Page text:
BERLIN — Ilja Pankow didn’t dither when he read about the contest on his phone. He submitted an entry without hesitation. There was no doubt in his mind that he deserved the prize.
In fact, Pankow’s only moment of uncertainty arrived when he found out that he had won.
“I thought: Oh, no. It’s real,” he said, using somewhat more colorful language. “And then I thought: Uh oh. I’m getting a tattoo.”
This year, Hertha Berlin, the top professional soccer team in the city, unveiled an unusual promotional contest with an unorthodox prize: an ostentatious tattoo embedded with a data matrix bar code that serves as a scannable, lifetime ticket to the team’s home games.
The club asked fans to prove they deserved the honor, and Pankow, 31, a credit assistant with Mercedes-Benz from Berlin, sent a two-minute video showing his collection of 30 signed jerseys, photographs of trips he had taken to watch the team on the road and other material evidence of his fandom. He called Hertha, nicknamed the Old Lady, the love of his life. And he offered, as an additional sweetener in his argument, “I’m a tattoo virgin.”
Hertha received almost 900 submissions, according to Daniel Schmid, its head of brand management, and picked Pankow, in part, “because he is a likable guy.”
After some initial shock, Pankow was ready to wear his allegiance on his sleeve. In late February, he sat for two hours at a studio called Love Is Pain, which has inked famous athletes like the Bayern Munich and Germany defender Jérôme Boateng. The resulting tattoo, which shows Hertha’s stadium and its flag against the outline of Berlin, covered nearly all of Pankow’s right forearm.
“I think my mom was more happy about it than me,” Pankow said.
Pankow was born in the former East Berlin. He became a fan of Hertha, situated firmly in the West, in second grade, when he saw the team’s jersey hanging in a store and begged his aunt to buy it for him. With Berlin no longer a divided city after Germany’s reunification in 1990, he began attending games regularly when he was 12, boarding the train in an eastern neighborhood squarely in the territory of Hertha’s intracity rival, F.C. Union Berlin.
“My luck was that I was too young, and they couldn’t do anything to me,” he said of the rival fans.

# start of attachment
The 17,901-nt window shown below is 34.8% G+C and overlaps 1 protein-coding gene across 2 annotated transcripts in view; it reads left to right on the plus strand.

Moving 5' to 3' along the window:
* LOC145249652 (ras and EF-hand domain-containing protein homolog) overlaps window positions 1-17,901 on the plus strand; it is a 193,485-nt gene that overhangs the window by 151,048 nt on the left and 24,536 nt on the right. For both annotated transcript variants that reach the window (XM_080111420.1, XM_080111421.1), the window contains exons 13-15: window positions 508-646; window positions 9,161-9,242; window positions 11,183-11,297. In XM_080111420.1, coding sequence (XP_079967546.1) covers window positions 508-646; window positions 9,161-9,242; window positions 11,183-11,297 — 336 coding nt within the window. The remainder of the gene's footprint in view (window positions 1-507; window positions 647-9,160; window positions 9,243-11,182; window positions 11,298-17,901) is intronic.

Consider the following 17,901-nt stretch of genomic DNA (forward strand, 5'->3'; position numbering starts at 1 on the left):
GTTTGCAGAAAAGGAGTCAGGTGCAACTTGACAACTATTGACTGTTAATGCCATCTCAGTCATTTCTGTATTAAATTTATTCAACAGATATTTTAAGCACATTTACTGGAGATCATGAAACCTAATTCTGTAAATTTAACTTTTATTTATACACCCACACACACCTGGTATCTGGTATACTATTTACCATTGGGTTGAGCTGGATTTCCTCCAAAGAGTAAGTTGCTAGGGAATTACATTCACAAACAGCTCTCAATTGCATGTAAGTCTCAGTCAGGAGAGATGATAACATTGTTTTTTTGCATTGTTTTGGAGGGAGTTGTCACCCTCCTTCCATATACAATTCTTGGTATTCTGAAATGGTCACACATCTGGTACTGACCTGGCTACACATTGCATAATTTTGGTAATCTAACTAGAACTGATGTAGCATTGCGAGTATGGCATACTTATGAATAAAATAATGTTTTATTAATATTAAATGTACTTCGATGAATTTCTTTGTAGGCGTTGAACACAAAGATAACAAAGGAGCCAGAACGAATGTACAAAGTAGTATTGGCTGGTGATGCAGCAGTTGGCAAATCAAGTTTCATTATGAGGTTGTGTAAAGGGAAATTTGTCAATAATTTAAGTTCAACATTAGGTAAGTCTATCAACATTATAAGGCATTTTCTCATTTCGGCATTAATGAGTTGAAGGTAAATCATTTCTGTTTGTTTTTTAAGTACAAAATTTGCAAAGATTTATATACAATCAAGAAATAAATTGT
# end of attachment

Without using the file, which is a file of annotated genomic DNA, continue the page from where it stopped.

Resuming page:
On the last Saturday in April, Pankow met his friend Koni in the city center to catch a train to Hertha’s match that day at the Olympiastadion. He wore a denim vest covered with Hertha patches. “My mom made it,” he said with a sheepish laugh.
The train was late, and the two men sipped their beers, anxiously monitoring the time on their phones. Koni tilted his head and examined the tattoo and its enormous QR code. “I’m happy for you,” he said with a smirk. “But it should have been me.”
Schmid said that the prize had no maximum value and that the winner was allowed to pick a lifetime seat anywhere in the stadium. Pankow nevertheless elected to stay in the Ostkurve, the cheap seats on the stadium’s eastern end, where he has long kept a season ticket for around 150 euros a year (about $180).
He laughed aside a question about whether his devotion to the team might fade faster than the tattoo. He said he had seen the good and the bad, the Champions League and two relegations to the second division. He guessed that he had missed, at most, only two home games in the last five years.
With kickoff approaching, Pankow rushed through the security outside the stadium using his normal season-ticket card. The bar code on his arm works, he explained, but sometimes it takes an extra few seconds to scan and creates an awkward situation at the gate, and last week he and Koni had no time to spare.
But he was adamant that he had no regrets about the tattoo, even if future changes in technology, or a significant change in his body shape, might render it useless.
“People can ask, ‘You have a QR code on your skin?’ ” he said. “And you get to tell them a nice story.”